“The first time a customer cried in one of my pop-up shops, I didn’t know what to do,” said Ms. Olukoya of Ray Darten. “But then as she began to explain to me how she felt, I started crying as well. I’m Nigerian, I know where I am from, and I can’t imagine what it would feel like if I didn’t know where I was from. It’s not just about the clothes on the racks. It’s about being confident in them, and confident in the culture.”
Abiye Yvonne Dede, a British designer born in Nigeria and the founder of the clothing line L’aviye, estimates that about 70 percent of her business comes from the United States, with African-Americans being her largest demographic.
A few weeks ago, she put up an Instagram post in which she wore her designs alongside models in L’aviye clothes. “Because we’re always being asked if L’aviye is Black owned,” the caption read.
Comments came quickly: “Now I can buy. I did research and could not find if it was black owned. My bank account is already crying!!!”
Other designers see their African heritage as a point of departure from which they can bring something new to the global fashion scene.
“As I sat on vacation, looking basic because I had nothing else to wear, I decided to start pursuing swimsuits,” Buki Ade said about why she founded Bfyne, a swimwear company known for its innovative use of straps, sleeves and prints drawn from her Nigerian heritage.
“In these designs, you can walk into the room and you don’t have to say a word because your outfit has already introduced you,” she said. “It’s a vibe.”
Recent months have brought more attention, including in Allure and Elle, magazines she believes would not have known about her label if not for a heightened awareness of Black designers. She is grateful for the attention but finds it hard to think about the reason so many Black designers are suddenly being given the spotlight.
With the notable exception of kente cloth, many recognizable African prints today are based on Indonesian batiks. Known as African wax block prints, or Dutch wax prints, they were introduced to West Africa by Dutch merchants in the mid-1800s, after the Dutch tried to imitate traditional batik fabrics through machine-made work but found that their mechanized fabrics failed to penetrate the Indonesian market.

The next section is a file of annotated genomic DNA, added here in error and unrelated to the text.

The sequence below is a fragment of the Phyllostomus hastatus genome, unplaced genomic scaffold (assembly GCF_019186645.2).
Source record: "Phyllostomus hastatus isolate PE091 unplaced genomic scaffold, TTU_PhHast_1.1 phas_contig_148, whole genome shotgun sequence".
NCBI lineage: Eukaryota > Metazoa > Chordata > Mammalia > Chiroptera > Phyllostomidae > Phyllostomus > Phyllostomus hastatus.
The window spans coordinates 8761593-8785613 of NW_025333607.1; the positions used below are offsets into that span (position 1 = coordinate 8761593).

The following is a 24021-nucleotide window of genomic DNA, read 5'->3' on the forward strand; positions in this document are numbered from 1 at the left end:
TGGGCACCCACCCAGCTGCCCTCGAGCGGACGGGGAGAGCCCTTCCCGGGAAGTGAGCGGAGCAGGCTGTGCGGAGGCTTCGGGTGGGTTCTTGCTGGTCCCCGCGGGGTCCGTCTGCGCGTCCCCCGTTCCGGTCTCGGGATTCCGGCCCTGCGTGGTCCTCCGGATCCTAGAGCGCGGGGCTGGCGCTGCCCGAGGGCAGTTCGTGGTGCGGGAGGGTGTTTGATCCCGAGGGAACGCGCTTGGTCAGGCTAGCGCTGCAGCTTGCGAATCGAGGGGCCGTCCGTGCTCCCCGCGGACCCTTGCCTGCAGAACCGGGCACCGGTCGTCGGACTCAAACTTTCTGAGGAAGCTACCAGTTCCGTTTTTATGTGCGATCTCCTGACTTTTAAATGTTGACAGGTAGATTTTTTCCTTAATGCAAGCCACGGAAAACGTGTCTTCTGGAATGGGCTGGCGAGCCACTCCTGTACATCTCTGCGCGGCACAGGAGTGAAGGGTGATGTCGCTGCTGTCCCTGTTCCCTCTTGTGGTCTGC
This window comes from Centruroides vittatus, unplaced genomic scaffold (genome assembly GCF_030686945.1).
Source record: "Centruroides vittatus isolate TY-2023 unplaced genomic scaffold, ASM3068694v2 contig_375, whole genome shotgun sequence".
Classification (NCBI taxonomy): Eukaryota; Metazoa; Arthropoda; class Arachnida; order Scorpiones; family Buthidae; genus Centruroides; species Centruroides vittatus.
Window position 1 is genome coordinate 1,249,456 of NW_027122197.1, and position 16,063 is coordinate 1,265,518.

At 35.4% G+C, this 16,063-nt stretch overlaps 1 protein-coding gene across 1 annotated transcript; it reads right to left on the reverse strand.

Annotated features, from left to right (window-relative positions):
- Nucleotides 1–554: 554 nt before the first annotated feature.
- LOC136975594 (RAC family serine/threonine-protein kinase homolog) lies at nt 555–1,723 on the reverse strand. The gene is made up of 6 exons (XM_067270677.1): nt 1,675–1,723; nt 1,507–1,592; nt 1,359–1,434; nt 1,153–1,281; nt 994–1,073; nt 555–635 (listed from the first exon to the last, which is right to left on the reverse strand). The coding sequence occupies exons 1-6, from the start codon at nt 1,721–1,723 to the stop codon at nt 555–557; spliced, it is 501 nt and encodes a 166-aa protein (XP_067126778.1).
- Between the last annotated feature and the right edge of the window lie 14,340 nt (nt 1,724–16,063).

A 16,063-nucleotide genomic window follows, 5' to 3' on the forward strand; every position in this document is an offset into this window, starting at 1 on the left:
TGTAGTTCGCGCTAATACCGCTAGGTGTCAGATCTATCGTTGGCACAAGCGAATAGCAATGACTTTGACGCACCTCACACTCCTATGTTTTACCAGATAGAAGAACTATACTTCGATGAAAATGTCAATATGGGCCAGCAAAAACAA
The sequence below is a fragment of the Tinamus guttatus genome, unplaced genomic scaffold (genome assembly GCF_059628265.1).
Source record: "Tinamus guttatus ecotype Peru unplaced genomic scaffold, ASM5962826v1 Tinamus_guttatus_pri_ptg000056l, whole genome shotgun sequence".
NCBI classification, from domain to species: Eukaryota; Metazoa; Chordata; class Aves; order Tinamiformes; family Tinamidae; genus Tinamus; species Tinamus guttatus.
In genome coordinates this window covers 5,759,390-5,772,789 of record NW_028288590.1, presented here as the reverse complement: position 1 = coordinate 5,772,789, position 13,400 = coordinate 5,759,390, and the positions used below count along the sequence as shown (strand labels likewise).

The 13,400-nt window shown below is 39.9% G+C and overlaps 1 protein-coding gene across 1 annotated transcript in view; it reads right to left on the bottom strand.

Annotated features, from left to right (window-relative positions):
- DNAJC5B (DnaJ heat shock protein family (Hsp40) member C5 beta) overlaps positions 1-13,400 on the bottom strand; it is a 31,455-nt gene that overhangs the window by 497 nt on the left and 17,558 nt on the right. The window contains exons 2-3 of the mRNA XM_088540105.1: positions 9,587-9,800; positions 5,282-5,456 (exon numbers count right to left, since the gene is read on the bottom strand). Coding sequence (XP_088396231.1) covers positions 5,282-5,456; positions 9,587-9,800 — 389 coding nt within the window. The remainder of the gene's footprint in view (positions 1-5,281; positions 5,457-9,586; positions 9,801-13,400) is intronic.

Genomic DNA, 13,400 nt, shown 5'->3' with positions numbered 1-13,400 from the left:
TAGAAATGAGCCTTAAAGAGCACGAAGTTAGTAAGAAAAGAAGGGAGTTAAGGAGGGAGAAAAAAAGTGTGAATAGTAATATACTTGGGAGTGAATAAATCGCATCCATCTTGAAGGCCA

Vlisco, a Dutch fabric company established in the Netherlands in 1846, designed and produced cloth sold all over West Africa. Today it continues to design many of the most popular fabrics sold in the region, though the cloth itself is named and given its particular cultural significance by local women.
Even dashiki tops, as popularized in the United States in the late 1960s, were styled from Vlisco’s Angelina print, which in turn was taken from a longstanding West African tunic design.
For centuries, patterns have been a way to communicate without saying a word, and it can be jarring for some to see these designs worn without regard to their original messages. (Some of the cloth used now for shorts, halter dresses and jumpsuits holds specific meaning in Nigeria or Ghana, where it may signal that one is pregnant, newly married or mourning a relative.) But others say there is no way to stop cultural innovation.
“There is a time to say you want to wear something because you look really good in it, and you like it,” said Paulette Young, the director of the Young Robertson Gallery in New York, which specializes in the visual arts of Africa. “And that’s OK, too.” Ms. Young wrote her dissertation on the Dutch origins of African wax fabrics.
Scot Brown, an associate professor at U.C.L.A. and a historian of African-American social movements and popular culture, is not worried about whether ankara print will lose its significance for the African-American community if it goes mainstream. Though he loves his D’iyanu blazers, he sees the innovative use of this print for Western business clothes as another sign that African fashion will constantly evolve and adapt to changing conditions.
“When something goes mainstream, there is always some new underground thing happening,” Mr. Brown said, adding that expressions of Black pride will simply evolve and take up new forms. “Africa style is such a vast, almost infinite body of creativity that you don’t ever have to worry about running out of creative gas.”